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According to D. E. Broadbent's (1958) selective filter theory, people do not process unattended stimuli beyond the analysis of basic physical properties. This theory was later rejected on the basis of numerous findings that people identify irrelevant (and supposedly unattended) stimuli. A careful review of this evidence, however, reveals strong reasons to(More)
One of the most robust findings in attention research is that the time to name a color is lengthened markedly in the presence of an irrelevant word that spells a different color name: the Stroop effect. The Stroop effect is found even when the word is physically separated from the color, apparently indicating that words can be read outside the focus of(More)
NASA's Flight Deck Display Research Laboratory recently investigated air traffic automation designed to alleviate groundside workload in high traffic environments. This paper examines the data from post-experiment debriefings. We found that pilots are comfortable reviewing automated conflict resolutions, as well as modifying those resolutions before(More)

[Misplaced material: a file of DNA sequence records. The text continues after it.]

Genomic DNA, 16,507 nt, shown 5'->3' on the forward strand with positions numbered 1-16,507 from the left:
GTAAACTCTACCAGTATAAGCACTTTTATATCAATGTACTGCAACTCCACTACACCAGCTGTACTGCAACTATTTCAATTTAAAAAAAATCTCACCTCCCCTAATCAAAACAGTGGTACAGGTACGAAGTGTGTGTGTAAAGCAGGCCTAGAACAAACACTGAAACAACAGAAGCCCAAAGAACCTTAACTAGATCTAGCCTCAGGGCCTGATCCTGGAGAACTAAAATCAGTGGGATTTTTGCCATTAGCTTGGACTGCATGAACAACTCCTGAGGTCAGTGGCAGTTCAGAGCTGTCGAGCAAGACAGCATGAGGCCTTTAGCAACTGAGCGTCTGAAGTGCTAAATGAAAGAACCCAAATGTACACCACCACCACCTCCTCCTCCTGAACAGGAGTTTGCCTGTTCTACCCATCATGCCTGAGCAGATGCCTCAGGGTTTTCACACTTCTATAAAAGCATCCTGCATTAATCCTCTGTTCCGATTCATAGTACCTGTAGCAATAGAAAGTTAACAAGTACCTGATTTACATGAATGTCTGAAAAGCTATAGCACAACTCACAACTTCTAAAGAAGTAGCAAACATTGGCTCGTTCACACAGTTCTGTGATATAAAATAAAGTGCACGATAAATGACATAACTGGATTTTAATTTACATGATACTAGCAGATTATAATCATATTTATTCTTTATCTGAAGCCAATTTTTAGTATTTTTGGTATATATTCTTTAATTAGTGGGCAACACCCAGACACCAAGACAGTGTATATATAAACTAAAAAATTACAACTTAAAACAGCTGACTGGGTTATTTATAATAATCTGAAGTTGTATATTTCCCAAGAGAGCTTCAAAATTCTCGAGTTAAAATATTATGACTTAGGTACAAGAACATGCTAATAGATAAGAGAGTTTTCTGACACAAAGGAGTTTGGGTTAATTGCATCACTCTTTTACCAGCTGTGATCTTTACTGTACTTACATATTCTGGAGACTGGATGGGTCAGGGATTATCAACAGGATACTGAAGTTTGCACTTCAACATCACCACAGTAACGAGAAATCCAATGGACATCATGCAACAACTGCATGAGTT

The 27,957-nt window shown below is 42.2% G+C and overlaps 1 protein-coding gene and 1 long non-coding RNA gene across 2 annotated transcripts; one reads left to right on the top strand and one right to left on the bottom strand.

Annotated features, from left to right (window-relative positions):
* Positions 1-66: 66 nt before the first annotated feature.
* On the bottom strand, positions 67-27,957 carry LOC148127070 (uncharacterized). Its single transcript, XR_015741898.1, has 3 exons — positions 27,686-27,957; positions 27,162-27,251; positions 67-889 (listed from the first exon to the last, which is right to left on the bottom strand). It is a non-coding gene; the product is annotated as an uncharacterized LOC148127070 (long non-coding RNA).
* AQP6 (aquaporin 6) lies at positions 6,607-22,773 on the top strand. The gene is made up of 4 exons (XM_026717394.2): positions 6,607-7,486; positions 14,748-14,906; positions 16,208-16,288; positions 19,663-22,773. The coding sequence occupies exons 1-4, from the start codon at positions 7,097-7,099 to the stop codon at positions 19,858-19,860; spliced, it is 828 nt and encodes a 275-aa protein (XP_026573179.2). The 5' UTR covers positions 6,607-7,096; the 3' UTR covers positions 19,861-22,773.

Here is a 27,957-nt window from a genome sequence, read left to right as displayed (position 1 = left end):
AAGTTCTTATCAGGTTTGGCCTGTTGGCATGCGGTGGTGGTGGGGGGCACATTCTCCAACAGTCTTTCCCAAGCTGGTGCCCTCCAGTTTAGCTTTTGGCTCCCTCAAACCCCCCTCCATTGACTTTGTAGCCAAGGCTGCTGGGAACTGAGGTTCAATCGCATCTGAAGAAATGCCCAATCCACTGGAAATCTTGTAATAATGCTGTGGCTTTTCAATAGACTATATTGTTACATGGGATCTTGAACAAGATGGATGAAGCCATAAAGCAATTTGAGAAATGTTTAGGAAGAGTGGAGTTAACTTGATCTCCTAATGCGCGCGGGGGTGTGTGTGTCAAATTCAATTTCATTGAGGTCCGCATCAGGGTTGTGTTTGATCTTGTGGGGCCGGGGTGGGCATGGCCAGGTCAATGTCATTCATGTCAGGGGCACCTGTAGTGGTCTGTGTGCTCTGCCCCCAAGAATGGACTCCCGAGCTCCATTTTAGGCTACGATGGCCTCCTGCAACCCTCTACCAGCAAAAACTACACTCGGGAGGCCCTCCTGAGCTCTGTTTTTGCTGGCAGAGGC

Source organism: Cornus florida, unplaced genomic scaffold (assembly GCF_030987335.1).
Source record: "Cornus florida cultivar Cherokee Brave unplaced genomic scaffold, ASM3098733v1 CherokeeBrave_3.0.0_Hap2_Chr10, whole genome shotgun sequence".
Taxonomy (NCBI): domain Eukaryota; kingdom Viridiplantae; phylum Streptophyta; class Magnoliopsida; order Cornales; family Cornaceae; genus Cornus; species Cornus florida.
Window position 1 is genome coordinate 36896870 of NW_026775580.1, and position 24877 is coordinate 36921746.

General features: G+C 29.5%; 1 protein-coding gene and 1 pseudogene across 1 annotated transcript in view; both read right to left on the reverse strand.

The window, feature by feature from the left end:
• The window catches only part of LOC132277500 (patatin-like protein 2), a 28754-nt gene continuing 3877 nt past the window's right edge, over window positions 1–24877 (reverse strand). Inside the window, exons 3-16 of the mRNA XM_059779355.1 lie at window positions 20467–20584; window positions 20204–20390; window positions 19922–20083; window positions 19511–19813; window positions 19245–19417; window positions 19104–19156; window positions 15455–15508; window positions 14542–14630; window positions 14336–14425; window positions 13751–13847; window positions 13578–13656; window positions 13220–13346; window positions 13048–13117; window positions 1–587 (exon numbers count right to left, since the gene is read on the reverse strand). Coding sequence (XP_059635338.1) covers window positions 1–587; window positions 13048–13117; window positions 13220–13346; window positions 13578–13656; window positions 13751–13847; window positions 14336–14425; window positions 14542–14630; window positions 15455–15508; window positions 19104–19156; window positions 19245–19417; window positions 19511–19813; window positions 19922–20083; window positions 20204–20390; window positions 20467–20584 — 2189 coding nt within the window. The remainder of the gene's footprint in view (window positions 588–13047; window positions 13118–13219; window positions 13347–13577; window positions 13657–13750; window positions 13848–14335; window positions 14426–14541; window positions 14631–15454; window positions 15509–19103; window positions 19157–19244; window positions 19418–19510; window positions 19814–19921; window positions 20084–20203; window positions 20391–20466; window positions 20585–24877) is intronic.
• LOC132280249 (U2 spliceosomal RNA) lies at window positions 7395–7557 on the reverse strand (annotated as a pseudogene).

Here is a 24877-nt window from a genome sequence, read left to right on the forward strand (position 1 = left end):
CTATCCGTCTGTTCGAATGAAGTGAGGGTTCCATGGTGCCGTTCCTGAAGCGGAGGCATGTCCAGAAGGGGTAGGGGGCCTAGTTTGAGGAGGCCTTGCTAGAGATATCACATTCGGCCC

In this study, pilots were asked to achieve a specific time in trail while flying an arrival into Louisville International airport. Weather shortly before the start of the descent added variability to the initial intervals. A spacing tool calculated airspeeds intended to achieve the desired time in trail at the final approach fix. Pilots were exposed to(More)
The Federal Aviation Administration hopes to convert air traffic management to Trajectory Based Operations (TBO), under which aircraft flight plans are known to computer systems which aid in scheduling and separation. However, few aircraft flying today have equipment designed to support TBO. We conducted a human-in-the-loop simulation of TBO using current(More)
Results from a number of paradigms (including change blindness, inattentional blindness, integration over saccades, and backward masking) suggest that most of the visual information we take in is not retained, even for very short periods of time. This has led some to question whether such information is ever really perceived. We examine this issue using a(More)